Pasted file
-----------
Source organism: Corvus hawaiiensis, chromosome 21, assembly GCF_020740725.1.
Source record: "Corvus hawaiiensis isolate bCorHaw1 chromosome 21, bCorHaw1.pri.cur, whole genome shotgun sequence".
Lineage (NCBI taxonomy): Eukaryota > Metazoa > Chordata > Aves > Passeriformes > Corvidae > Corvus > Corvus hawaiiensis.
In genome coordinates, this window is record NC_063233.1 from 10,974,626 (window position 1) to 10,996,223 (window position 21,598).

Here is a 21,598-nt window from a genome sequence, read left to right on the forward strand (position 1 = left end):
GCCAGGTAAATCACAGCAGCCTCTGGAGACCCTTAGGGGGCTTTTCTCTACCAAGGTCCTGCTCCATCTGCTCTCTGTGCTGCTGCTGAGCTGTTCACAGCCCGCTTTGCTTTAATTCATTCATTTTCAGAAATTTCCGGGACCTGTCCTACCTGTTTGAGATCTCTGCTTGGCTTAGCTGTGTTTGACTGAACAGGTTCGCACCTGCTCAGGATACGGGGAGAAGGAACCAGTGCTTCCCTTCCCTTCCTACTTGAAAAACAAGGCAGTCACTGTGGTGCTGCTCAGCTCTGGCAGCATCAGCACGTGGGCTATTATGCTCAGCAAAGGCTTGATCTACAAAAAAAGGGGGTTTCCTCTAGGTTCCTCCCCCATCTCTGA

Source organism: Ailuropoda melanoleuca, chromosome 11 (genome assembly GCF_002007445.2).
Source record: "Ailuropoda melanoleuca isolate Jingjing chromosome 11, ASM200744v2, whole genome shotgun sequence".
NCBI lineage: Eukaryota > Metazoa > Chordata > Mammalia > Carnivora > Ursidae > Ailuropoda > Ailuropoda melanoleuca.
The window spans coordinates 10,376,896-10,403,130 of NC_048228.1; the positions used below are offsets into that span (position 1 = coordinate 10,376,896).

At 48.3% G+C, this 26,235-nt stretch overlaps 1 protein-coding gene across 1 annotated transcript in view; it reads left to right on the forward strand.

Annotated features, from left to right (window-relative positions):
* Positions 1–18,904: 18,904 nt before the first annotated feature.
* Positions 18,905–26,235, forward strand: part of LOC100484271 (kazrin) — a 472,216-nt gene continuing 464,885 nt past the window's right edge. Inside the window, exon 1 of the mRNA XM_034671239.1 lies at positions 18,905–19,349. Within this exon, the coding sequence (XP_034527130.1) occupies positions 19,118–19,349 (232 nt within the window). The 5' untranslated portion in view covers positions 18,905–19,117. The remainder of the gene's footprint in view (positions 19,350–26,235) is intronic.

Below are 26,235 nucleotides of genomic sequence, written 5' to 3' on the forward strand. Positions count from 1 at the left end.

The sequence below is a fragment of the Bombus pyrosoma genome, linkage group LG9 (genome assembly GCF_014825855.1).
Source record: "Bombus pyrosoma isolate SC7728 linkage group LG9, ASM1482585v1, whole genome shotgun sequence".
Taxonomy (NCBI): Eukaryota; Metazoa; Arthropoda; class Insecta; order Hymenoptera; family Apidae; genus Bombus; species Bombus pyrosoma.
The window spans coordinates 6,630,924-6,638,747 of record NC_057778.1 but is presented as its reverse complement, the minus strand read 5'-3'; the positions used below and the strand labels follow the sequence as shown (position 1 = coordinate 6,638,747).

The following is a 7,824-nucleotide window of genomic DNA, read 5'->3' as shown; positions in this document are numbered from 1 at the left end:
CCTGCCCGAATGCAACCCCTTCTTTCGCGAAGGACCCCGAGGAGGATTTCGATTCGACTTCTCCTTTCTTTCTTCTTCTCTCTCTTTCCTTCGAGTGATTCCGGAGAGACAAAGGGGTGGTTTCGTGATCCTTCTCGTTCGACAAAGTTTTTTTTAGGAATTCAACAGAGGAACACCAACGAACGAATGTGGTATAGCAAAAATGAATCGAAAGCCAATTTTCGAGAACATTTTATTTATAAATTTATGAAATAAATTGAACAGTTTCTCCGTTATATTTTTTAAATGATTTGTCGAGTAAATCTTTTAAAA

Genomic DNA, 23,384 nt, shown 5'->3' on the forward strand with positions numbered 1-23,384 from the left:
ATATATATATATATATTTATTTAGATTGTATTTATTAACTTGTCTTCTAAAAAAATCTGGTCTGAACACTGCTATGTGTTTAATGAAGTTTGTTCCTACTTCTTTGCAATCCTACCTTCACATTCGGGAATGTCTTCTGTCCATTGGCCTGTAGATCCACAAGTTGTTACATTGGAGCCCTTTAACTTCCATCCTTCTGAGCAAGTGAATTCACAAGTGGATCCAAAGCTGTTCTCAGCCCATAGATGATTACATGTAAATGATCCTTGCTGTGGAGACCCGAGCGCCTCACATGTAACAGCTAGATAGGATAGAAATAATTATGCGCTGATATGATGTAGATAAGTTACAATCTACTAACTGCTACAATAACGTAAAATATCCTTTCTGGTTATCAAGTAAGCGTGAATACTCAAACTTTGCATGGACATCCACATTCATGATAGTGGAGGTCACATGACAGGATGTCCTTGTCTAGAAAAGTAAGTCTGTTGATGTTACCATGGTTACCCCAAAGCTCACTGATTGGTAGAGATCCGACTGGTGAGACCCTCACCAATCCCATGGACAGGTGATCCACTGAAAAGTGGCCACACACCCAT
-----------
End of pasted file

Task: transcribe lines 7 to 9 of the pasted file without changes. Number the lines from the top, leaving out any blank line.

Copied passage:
Source organism: Ailuropoda melanoleuca, chromosome 11 (genome assembly GCF_002007445.2).
Source record: "Ailuropoda melanoleuca isolate Jingjing chromosome 11, ASM200744v2, whole genome shotgun sequence".
NCBI lineage: Eukaryota > Metazoa > Chordata > Mammalia > Carnivora > Ursidae > Ailuropoda > Ailuropoda melanoleuca.